Compounding these challenges, stock-bond correlation often gets higher as rates and yields rise—which means investors have to take a more thoughtful approach to balancing risk and finding diversification for their portfolios. Potential solutions might take the form of inflation-sensitive assets and uncorrelated strategies.


These are ideas we have been addressing for some time in various papers, in our CIO Weekly Perspectives and in our recent Solving for 2019 and Asset Allocation Committee outlooks. They were important themes at last week’s event in London, which featured panel discussions on two key mature-cycle topics: where to look for credit opportunity, and how to find uncorrelated strategies for portfolio diversification.

If their votes were any guide, our guests were already on the same page as us. Perhaps that points to an emerging consensus that we are indeed entering the mature stage of this long cycle—perhaps the most testing stage for any investor.

Erik Knutzen, CFA, CAIA and Managing Director, is Co-Head of the Neuberger Berman Quantitative and Multi-Asset Class investment team and Multi-Asset Class Chief Investment Officer. Erik joined in 2014 and is responsible for leading the management of multi-asset portfolios, driving the asset allocation process on a firm-wide level, as well as engaging with clients on strategic partnerships and multi-asset class and quantitative solutions. To learn more, see Mr. Knutzen’s bio or visit www.nb.com.

In Case You Missed It

  • China Q4 2018 GDP:  +6.4% annualized rate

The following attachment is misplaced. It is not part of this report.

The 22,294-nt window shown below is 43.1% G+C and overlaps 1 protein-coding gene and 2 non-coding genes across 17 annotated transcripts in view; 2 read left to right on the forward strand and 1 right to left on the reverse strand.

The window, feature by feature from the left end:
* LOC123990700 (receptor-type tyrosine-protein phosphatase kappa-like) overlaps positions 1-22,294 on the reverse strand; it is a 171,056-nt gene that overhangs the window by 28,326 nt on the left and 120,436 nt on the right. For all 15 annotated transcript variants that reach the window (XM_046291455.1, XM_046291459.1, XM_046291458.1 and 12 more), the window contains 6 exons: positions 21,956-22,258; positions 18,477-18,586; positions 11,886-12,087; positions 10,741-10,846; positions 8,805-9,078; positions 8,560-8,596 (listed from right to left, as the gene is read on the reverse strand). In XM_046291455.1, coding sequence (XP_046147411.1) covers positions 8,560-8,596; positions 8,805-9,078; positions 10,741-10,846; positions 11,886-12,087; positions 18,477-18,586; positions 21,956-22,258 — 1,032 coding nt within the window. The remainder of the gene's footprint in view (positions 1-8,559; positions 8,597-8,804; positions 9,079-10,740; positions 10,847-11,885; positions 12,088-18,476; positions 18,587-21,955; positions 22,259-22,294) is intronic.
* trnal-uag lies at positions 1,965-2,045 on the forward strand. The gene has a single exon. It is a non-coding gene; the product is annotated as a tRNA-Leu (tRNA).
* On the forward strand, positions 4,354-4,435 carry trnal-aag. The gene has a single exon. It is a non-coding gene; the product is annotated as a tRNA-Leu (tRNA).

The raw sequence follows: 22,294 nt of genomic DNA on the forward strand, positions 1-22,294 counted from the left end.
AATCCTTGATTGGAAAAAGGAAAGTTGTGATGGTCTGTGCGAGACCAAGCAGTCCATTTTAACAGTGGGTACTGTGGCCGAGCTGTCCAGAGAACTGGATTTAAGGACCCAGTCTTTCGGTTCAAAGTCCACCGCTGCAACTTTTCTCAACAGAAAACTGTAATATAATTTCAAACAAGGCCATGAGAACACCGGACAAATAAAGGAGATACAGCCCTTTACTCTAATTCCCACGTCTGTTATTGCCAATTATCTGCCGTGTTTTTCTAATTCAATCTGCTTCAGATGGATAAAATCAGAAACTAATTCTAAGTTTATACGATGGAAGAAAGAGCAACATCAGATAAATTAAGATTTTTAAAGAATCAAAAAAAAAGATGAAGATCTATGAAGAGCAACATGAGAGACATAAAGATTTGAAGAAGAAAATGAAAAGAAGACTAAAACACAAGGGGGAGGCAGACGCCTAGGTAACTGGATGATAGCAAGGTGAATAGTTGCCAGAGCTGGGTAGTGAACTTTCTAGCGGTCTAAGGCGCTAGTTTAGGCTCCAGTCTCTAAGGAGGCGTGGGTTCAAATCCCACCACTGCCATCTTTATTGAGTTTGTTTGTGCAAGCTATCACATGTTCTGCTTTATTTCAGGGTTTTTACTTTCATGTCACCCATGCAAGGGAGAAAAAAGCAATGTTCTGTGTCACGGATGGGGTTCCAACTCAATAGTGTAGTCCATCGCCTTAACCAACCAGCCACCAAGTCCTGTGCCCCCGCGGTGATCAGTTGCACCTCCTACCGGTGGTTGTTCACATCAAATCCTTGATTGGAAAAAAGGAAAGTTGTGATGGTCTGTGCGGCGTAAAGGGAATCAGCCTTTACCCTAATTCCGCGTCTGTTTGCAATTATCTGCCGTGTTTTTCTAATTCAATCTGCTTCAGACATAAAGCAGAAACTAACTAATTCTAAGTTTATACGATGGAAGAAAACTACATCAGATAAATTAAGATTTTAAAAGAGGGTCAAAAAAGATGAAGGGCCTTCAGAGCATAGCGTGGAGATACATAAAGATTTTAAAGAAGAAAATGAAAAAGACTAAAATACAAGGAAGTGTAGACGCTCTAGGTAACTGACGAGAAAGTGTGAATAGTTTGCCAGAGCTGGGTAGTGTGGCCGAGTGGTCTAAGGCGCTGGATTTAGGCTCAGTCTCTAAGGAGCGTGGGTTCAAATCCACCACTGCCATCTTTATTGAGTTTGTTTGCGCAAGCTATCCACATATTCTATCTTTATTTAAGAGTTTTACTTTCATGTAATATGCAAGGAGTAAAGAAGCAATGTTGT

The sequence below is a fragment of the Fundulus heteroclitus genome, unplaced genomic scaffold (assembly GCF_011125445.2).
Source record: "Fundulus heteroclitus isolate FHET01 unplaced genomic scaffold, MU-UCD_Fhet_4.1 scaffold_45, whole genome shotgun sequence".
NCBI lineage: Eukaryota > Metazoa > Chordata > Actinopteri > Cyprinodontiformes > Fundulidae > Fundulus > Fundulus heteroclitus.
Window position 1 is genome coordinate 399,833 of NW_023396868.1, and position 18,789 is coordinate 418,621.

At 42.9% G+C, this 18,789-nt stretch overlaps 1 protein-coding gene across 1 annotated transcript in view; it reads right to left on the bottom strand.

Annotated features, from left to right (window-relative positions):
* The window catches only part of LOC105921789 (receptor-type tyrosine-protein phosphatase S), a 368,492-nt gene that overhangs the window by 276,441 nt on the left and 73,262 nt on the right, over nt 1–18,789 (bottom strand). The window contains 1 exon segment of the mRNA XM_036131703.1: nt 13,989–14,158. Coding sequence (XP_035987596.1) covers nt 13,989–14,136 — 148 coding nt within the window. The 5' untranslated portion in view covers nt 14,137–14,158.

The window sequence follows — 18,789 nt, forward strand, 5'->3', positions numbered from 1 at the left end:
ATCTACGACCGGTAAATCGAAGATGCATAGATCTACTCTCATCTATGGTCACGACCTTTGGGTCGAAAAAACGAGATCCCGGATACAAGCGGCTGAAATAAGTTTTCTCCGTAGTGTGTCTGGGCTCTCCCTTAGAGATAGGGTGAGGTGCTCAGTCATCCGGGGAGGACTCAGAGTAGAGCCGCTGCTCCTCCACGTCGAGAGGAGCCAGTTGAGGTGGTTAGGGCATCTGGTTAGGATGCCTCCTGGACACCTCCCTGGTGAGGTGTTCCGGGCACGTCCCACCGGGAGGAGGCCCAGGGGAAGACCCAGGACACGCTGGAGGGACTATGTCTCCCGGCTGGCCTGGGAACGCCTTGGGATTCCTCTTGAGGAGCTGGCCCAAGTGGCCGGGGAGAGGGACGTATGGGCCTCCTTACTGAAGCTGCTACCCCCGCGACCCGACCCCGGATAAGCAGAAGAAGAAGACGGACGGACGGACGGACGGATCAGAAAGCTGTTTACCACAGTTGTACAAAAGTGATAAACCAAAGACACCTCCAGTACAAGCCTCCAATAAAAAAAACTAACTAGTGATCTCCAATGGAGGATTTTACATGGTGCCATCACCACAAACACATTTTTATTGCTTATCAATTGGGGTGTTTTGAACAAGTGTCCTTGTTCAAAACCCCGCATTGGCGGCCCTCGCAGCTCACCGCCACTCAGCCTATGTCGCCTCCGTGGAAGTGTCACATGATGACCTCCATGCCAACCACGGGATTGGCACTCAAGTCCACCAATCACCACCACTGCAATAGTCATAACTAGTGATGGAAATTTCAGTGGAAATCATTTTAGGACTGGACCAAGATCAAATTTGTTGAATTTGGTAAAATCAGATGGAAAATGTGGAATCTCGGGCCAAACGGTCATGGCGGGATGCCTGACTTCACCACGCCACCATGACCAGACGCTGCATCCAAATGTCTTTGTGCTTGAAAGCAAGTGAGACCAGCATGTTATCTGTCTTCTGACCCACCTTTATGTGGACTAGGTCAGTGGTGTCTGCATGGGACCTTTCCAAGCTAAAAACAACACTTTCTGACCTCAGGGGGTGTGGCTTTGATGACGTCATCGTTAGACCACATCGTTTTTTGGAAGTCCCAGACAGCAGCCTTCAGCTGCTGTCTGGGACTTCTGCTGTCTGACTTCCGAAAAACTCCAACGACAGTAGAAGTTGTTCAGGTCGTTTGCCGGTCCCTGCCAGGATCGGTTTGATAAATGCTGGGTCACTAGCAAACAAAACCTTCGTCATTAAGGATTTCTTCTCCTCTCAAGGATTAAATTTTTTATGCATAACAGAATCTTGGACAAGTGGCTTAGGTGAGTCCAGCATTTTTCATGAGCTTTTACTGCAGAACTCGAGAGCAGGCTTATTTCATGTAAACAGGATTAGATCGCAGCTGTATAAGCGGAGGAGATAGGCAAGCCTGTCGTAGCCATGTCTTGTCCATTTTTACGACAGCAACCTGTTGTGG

• U.S. Existing Home Sales:  -6.4% to SAAR of 4.99 million units in December
  • Bank of Japan Policy Rate Decision:  BoJ left monetary policy unchanged
  • Japan Purchasing Managers’ Index:  -2.6 to 50.0 in January
  • U.S. Purchasing Managers’ Index:  +0.8 to 54.5 in January
  • Euro Zone Purchasing Managers’ Index:  -0.4 to 50.7 in January
  • European Central Bank Policy Meeting:  The Governing Council made no changes to its policy stance

What to Watch For

  • Tuesday, 1/29:
    • S&P Case-Shiller Home Prices Index
    • U.S. Consumer Confidence
  • Wednesday, 1/30:
    • Q4 2018 GDP (First Estimate)
    • FOMC Meeting
  • Thursday, 1/31:
    • U.S. Personal Income and Outlays
    • Euro Zone Q4 2018 GDP
    • China Purchasing Managers’ Index
  • Friday, 2/1:
    • U.S. Employment Report
    • ISM Manufacturing Report
    • Euro Zone Consumer Price Index

– Andrew White, Investment Strategy Group

Statistics on the Current State of the Market – as of January 25, 2019

Market Index WTD MTD YTD
S&P 500 Index -0.2% 6.4% 6.4%
Russell 1000 Index -0.1% 6.7% 6.7%
Russell 1000 Growth Index 0.0% 7.1% 7.1%
Russell 1000 Value Index -0.3% 6.4% 6.4%
Russell 2000 Index 0.0% 10.0% 10.0%
MSCI World Index 0.1% 6.4% 6.4%
MSCI EAFE Index 0.5% 5.5% 5.5%
MSCI Emerging Markets Index 1.4% 6.9% 6.9%
STOXX Europe 600 0.5% 5.7% 5.7%
FTSE 100 Index -2.3% 1.3% 1.3%
TOPIX 0.5% 4.8% 4.8%
CSI 300 Index 0.5% 5.8% 5.8%
Fixed Income & Currency      
Citigroup 2-Year Treasury Index 0.1% 0.0% 0.0%
Citigroup 10-Year Treasury Index 0.3% -0.3% -0.3%
Bloomberg Barclays Municipal Bond Index 0.0% 0.3% 0.3%
Bloomberg Barclays US Aggregate Bond Index 0.3% 0.3% 0.3%
Bloomberg Barclays Global Aggregate Index 0.5% 0.7% 0.7%
S&P/LSTA U.S. Leveraged Loan 100 Index -0.2% 3.4% 3.4%
ICE BofA Merrill Lynch U.S. High Yield Index 0.0% 3.9% 3.9%
ICE BofA Merrill Lynch Global High Yield Index 0.2% 3.3% 3.3%
JP Morgan EMBI Global Diversified Index 1.0% 3.7% 3.7%
JP Morgan GBI-EM Global Diversified Index 0.7% 3.3% 3.3%
U.S. Dollar per British Pounds 2.0% 3.4% 3.4%
U.S. Dollar per Euro 0.3% -0.3% -0.3%
U.S. Dollar per Japanese Yen 0.0% 0.0% 0.0%
Real & Alternative Assets      
Alerian MLP Index -0.5% 11.8% 11.8%
FTSE EPRA/NAREIT North America Index 1.3% 7.9% 7.9%
FTSE EPRA/NAREIT Global Index 1.5% 7.6% 7.6%
Bloomberg Commodity Index -0.3% 5.9% 5.9%
Gold (NYM $/ozt) Continuous Future 1.2% 1.3% 1.3%
Crude Oil (NYM $/bbl) Continuous Future -0.6% 18.2% 18.2%

Source: FactSet, Neuberger Berman.